cognition required

after some discussion in mark pilgrim's comments about user entry systems that require a person to read an image (in the interest of preventing computers from entering), accessibility guru joe clark admits Even the suggestions I made for password-verification systems aren?t so hot. this doesn't strike me as a particularly difficult problem to solve. existing systems typically rely on the ability of a person (and the inability of a computer) to see. a better system, one accessible to the blind, would rely on the ability of a person (and the inability of a computer) to think. randomly generate a sentence with a simple pattern that a child could read and understand, such as: "tom's coat is big and brown." change the names, objects, sizes, colors, and even sentence form every time. then ask a simple question: "what color is tom's coat?" not only will this be a (blind) human-accessible and computer-inaccessible system of entry, but it will also - as an added bonus - push funding of spam towards computer cognition research.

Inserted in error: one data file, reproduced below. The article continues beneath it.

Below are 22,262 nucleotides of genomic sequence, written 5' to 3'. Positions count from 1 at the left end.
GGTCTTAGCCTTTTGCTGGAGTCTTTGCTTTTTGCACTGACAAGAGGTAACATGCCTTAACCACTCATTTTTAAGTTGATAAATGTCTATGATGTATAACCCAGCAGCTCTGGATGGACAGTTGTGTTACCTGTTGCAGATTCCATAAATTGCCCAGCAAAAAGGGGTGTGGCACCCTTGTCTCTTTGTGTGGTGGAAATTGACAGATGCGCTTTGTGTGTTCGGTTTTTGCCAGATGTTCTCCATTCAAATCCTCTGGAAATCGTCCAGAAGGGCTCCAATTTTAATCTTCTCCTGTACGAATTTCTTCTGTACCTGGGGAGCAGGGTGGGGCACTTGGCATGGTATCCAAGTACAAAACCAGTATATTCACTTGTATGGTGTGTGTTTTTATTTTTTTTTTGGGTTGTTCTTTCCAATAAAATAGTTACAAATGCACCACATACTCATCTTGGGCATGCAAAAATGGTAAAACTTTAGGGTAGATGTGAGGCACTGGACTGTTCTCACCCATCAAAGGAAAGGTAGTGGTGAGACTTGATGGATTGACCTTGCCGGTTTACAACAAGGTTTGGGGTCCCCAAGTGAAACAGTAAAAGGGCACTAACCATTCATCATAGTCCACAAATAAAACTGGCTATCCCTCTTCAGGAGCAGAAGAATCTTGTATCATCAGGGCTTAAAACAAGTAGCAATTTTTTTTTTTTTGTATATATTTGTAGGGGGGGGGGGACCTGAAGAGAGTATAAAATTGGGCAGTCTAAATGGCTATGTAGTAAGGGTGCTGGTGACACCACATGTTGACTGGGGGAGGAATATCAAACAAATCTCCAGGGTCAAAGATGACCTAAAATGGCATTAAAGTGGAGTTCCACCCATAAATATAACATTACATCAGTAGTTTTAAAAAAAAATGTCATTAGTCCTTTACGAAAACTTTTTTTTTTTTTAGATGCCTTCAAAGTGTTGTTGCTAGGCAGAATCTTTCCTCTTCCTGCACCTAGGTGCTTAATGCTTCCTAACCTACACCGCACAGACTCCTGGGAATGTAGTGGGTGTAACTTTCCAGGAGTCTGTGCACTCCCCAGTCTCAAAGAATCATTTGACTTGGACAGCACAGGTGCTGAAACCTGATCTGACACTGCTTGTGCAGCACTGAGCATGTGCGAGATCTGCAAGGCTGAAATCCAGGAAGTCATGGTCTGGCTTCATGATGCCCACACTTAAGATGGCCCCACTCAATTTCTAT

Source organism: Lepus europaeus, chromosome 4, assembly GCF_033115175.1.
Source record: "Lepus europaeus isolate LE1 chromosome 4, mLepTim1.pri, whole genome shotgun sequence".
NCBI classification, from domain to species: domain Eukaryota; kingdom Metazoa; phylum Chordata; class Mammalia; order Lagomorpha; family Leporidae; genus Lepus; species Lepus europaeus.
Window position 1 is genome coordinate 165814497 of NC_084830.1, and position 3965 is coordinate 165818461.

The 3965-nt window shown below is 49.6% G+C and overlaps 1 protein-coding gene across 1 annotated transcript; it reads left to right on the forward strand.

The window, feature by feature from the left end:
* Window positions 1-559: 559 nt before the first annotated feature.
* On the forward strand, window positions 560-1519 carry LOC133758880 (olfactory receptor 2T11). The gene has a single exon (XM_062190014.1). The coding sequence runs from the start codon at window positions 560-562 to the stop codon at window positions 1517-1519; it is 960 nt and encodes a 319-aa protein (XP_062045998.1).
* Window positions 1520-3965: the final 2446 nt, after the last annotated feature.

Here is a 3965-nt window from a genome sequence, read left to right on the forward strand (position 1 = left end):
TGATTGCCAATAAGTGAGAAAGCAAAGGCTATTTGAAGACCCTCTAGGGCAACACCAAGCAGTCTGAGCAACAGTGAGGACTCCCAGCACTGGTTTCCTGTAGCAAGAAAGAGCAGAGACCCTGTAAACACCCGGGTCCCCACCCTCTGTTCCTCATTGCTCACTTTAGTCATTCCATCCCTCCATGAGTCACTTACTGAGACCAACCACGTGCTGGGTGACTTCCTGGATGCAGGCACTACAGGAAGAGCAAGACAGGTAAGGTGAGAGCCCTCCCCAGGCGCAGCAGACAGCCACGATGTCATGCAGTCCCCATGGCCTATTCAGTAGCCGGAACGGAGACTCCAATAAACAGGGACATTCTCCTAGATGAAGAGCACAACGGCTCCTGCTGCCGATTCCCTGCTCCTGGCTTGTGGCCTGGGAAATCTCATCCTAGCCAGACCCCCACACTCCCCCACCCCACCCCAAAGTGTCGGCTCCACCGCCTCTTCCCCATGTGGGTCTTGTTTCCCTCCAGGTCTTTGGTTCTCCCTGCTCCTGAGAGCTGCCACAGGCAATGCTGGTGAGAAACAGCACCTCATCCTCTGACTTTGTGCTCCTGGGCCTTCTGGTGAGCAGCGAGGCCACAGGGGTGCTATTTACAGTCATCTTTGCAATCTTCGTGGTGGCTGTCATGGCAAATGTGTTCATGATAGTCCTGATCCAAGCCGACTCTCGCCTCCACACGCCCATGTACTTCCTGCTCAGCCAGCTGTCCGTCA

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knows half of 8 is